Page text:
On the eve of an Israeli Supreme Court decision concerning the construction of a contested segment of the security barrier in the West Bank town of Beit Jalla, U.S. and Canadian bishops sent letters to their governmental representatives urging them to push Israel to stop building along the proposed route. Meanwhile, in Jerusalem, the Israeli Supreme Court spent three hours on Jan. 29 listening to security expert testimony from the Israeli Council for Peace and Security presented by retired Israeli Col. Shaul Arieli on an alternative route for the barrier that would still be beyond the Israeli border but would not reach into the Cremisan Valley.
If built according to the Israeli plan, the proposed extension of the security barrier would cut through Palestinian-owned land, separating families from their agricultural land as well as separating the Salesian Sisters' school from the community it serves. The schoolchildren would be forced to go through a military-like checkpoint gate to reach their school if the barrier is built. It would also separate the women religious from the Salesian monastery for male religious and would separate both communities from their lands. Arieli testified that the alternative route would cause less harm and would better serve Israeli security needs because it would not require the construction of gates, which are always weak points and cause friction.
Israel has argued that the location of the barrier is vital for the protection of the Har Gilo settlement, which abuts Beit Jalla but is considered a neighborhood of Jerusalem by Israel. Israeli authorities noted that most of the wall in the area has already been built. A final court decision is expected in late January or early February.
Diplomats and representatives from 12 countries as well as several church leaders attended the court heating. Among them were Auxiliary Bishop William Shomali of Jerusalem and Father Ibrahim Shomali, parish priest in Beit Jalla. In his Jan. 28 letter, Bishop Richard E. Pates of Des Moines, Iowa, chairman of the U.S. bishops' Committee on International Justice and Peace, asked U.S. Secretary of State John Kerry "to urge the government of Israel to cease and desist in its efforts to unnecessarily confiscate Palestinian lands in the Occupied West Bank."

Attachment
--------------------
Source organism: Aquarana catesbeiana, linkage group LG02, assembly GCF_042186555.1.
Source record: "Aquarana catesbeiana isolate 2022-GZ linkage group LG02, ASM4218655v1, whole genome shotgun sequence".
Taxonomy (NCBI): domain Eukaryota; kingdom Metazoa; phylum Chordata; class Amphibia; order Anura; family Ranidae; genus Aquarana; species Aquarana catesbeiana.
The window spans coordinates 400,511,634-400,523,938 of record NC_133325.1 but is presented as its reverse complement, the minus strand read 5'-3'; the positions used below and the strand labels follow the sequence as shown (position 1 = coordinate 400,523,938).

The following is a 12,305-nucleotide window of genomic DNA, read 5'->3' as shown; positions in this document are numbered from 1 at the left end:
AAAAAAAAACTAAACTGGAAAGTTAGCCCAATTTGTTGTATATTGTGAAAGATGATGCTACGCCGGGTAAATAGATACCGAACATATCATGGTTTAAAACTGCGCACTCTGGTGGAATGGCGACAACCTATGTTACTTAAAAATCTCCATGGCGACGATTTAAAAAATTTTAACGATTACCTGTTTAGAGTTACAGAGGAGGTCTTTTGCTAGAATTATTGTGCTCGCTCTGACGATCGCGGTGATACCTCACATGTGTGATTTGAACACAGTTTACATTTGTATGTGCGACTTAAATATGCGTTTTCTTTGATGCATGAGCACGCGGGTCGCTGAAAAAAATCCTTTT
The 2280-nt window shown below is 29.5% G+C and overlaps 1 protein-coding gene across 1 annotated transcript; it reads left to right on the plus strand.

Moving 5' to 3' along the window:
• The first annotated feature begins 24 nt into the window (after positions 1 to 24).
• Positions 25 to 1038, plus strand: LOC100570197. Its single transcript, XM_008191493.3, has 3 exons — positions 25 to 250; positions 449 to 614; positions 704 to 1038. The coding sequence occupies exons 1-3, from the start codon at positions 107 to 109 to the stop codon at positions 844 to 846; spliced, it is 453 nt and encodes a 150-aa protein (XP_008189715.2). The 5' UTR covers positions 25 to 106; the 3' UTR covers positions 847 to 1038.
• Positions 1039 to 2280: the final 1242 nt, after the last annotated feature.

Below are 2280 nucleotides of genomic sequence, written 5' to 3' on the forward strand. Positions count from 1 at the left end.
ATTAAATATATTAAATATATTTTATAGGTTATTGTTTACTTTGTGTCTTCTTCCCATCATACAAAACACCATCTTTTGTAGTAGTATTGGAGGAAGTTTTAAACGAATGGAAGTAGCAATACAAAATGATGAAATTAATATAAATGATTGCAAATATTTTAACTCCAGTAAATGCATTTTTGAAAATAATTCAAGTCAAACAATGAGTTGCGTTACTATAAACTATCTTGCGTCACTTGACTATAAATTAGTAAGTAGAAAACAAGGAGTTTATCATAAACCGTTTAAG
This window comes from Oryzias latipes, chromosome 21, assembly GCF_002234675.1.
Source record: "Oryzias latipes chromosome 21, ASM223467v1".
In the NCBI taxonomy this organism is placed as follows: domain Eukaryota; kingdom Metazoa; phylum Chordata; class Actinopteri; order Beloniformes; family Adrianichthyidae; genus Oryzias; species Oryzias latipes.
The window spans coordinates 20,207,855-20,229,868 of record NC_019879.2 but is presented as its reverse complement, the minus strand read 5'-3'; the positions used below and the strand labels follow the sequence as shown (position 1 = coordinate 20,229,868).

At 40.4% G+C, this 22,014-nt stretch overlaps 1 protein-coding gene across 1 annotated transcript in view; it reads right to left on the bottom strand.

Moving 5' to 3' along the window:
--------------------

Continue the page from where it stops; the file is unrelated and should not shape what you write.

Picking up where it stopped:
"The Cremisan Valley is a microcosm of a protracted pattern that has serious implications for the ongoing Israeli-Palestinian conflict and your commendable efforts to achieve a peace agreement," Bishop Pates said.
In a similar letter sent to Canadian Foreign Minister John Baird, Archbishop Paul-Andre Durocher of Gatineau, Quebec, president of the Canadian Conference of Catholic Bishops, noted that the barrier would also disturb the religious life of the community in that area by preventing the traditional May procession to Beit Jalla and prevent the centuries old Christmas procession, which begins at the Monastery of Mar Elias. "We ask your government to raise our objections about the extension of the security wall in the Cremisan Valley, with the hope that a change to the present Israeli plan could become one step forward toward making it possible for Palestinians and Israelis to live in peace and justice," he said.
He added that the Canadian bishops were aware of and supported Israel's need for and right to security. "Nevertheless, we believe the wall as planned will only deepen the wounds between Palestinians and Israelis. We are convinced, with our brother bishops from around the world, that the extension of the wall will raise more skepticism from the international community. As it is, the security wall is already perceived by many as an illegal 'land grab.'"
Both bishops were signatories to a Jan. 28 statement released by the bishops of the Holy Land Coordination. That statement, which included bishop-signers from Europe and South Africa, called for prayer and international pressure on Israel to change the planned route. "We call for justice to be upheld in the Cremisan Valley, near Bethlehem. Israel's plans to build a security wall on the land of 58 Christian families should be abandoned," the statement said. "We recognize the right of the State of Israel to security and secure borders. However, the planned route of the security wall deviates sharply from the Green Line, the internationally recognized demarcation line separating Israel and the territories captured in the six-day war of 1967."
The bishops said they were concerned that the planned security wall "is more about consolidating the settlement areas and permanently choking off Bethlehem from Jerusalem."
"This particular plan is a microcosm of the tragic situation in the Holy Land, which incites resentment and mistrust, making the possibility of a much-needed solution less likely," they said.